Why do police helicopters fly in circles instead of hovering?
When police helicopters are using their spotlight at night, they always seem to fly in circles around a stationary point. Why not just hover in one spot? Would that not be easier and less fuel consuming?
- 1 decade agoFavorite Answer
There can could be many reasons why a Police helicopter circles a crime scene rather than hover. Here are a few reasons why this could be.
1. If hovering and a vehicle runs from the scene the pilot then has to go from hover to forward flight possibly losing time. Also if there is another call more important than the current scene the helicopter just veers away if circling.
2. Presents a less easy target to shoot at. You say people shoot at Police Helicopters? Yes they do and where I live in Albuquerque, New Mexico a Sheriffs Helicopter was shot down in 2004 while over a possible crime scene seriously injuring the pilot and observer. During the 1992 Los Angles Riots people were shooting at Police Helicopters and because of this pilots sat on bullet proof vests for protection. And just 2 months ago a Police Helicopter in Rio, Brazil was shoot down by rival gangs. If hovering you present an easier target to hit than circling though a good shooter could shot even a circle helicopter.
3. Hovering takes concentration and leaves the pilot less able to observe the scene he is flying over.
4. As others stated the height need to hover at is to high to be effective in observing the crime scene.
5. If hovering you want high altitude so if there is engine failure you can auto-rotate were the rotors spin in the other directions to reduce the sink rate of the helicopter.
Hope this helps.
- Anonymous4 years ago
How does a helicopter fly? A helicopter can take off and land vertically (straight up and down). It can fly in any direction, even sideways and backwards. It can also hover or hang in the air above a given place. A helicopter gets its power from rotors or blades. When its rotors are spinning, a helicopter doesn't look much like an airplane. But the rotor blades have an airfoil shape like the wings of an airplane. So as the rotors turn, air flows more quickly over the tops of the blades than it does below. This creates enough lift for flight.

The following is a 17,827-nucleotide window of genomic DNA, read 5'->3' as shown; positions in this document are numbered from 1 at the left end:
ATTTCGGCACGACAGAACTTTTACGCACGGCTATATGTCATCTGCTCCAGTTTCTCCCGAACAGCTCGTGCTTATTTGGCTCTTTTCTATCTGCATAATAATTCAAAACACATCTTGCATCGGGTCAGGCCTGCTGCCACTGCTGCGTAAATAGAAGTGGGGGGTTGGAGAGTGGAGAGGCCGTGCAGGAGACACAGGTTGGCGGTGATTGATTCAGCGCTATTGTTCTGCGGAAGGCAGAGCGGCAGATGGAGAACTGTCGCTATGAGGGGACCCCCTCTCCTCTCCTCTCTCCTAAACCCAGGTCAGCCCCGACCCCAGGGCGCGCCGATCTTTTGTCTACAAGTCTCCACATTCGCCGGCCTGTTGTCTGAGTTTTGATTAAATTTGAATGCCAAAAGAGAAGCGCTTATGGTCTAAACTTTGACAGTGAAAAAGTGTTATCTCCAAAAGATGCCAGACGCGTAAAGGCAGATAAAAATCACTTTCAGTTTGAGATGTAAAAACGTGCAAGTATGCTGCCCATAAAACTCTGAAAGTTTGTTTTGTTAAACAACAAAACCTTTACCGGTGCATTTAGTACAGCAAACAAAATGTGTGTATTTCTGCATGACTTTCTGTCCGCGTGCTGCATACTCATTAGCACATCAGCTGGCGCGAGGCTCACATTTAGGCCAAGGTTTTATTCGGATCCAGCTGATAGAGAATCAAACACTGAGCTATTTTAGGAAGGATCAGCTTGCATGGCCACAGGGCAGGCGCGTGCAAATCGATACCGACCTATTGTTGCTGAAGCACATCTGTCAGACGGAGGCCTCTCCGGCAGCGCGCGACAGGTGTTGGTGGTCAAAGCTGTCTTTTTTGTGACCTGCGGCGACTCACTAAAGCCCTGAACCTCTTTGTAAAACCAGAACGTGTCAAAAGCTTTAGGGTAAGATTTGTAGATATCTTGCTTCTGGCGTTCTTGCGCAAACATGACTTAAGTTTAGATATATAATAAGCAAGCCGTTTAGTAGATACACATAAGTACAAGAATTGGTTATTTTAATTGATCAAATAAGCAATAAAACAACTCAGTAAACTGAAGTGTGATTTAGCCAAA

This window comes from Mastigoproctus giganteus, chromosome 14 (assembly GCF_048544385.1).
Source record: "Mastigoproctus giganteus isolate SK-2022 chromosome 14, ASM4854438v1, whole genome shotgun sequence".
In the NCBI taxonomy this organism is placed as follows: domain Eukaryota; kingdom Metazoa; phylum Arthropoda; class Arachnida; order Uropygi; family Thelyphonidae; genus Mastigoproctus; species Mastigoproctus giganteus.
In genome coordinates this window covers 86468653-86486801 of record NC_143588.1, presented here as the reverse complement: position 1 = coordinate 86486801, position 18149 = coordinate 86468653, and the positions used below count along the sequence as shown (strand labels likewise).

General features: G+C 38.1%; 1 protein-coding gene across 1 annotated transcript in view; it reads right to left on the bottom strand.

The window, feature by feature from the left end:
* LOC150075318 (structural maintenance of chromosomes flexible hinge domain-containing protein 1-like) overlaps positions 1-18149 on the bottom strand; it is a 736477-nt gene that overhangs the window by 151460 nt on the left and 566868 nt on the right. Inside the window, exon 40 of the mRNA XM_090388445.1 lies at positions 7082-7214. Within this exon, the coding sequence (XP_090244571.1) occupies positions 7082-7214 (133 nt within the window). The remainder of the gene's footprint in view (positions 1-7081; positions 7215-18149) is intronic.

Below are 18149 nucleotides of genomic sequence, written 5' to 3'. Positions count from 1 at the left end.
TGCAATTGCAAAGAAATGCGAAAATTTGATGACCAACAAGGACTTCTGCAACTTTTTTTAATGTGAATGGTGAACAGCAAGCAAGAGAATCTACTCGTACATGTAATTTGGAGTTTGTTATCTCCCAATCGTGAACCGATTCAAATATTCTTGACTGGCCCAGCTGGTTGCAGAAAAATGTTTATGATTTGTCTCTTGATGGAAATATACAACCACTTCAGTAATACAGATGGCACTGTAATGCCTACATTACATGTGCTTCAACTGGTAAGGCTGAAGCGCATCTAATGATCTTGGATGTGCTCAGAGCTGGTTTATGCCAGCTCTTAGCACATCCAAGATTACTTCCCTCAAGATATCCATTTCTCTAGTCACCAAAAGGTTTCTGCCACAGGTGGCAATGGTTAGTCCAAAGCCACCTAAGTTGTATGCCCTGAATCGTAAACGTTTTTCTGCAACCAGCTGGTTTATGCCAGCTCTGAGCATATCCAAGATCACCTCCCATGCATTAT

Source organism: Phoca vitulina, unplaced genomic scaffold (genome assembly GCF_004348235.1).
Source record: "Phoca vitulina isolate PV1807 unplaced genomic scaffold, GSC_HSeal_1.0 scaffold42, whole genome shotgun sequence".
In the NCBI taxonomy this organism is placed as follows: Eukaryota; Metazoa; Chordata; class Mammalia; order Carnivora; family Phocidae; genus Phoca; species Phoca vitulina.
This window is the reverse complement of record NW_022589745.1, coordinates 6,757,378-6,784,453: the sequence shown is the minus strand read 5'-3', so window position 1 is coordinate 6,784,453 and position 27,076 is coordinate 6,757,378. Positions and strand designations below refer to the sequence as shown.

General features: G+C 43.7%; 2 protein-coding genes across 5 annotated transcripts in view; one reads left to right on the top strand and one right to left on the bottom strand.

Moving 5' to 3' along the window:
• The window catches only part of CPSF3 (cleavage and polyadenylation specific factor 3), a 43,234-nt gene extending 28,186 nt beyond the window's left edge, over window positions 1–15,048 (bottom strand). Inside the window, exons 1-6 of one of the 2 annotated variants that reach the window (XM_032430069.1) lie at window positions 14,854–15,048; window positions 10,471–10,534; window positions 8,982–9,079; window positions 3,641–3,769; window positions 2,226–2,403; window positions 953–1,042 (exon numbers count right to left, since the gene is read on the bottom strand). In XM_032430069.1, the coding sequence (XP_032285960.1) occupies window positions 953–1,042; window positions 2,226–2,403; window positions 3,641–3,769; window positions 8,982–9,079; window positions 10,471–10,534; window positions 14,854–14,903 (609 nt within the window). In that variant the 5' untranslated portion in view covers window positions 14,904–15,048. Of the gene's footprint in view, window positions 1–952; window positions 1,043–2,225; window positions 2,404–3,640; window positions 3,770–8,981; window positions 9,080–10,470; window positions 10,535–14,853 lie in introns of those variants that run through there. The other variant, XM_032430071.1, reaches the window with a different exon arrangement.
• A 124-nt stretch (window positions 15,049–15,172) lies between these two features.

- Anonymous1 decade ago
Every helicopter has a "Height-Velocity" or H-V diagram that shows the safe operating zones. In order to hover safely, the height would likely have to be too high for useful surveillance, and as mentioned, hovering is less efficient than forward flight.
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- Anonymous1 decade ago
the helicopter in forward flight is more stable than in hover.
it has lower fuel consupmtion as well.
moreover, hovering at night in higher heights above terrain is difficult and to some extent angerous. you cannot refference your position to the terrain like you do during day. Obviously there are missions that require that.. like night time hoist or slingload operations, rapelling deployment of rescuemen, however if you can avoid hovering high in the night, you avoid it.
finally, like the other answerer said, if the helicopter hovers in certain height and engine fails, transition to autorotation may be beyond the capabilities of common pilot. because of that, the helicopter maintains certain speed to be out of the dangerous height-velocity combination. the dangerous combination starts at about 25 feet above terrain and ends at about 230 ft. above that, the pilot has plenty of time to commence autorotation and gain forward speed (since vertical autorotation requires more vertical speed than the forward flight autorotation, so you avoid the vertical one if practicable)
summed up, the way they do it, is the more efficient, less consuming and more convenient way.Source(s): flying SAR and HEMS.
- 1 decade ago
The pilot of a Helicopter will try to maintain forward airspeed so that in the case of an engine failure he has adequate airspeed to successfully perform an autorotation. In addition to enhanceing the autorotation ability of the aircraft it reduces the amount of power required to operate because the aircraft is operating in translational lift. Below that speed the helicopter is, in essence, hovering which requires large amounts of power.
CM24Source(s): 40 years of flying helicopters
- 1 decade ago
Could they be concerned that the helicopter could become a target?
Watch out for the ghetto bird!!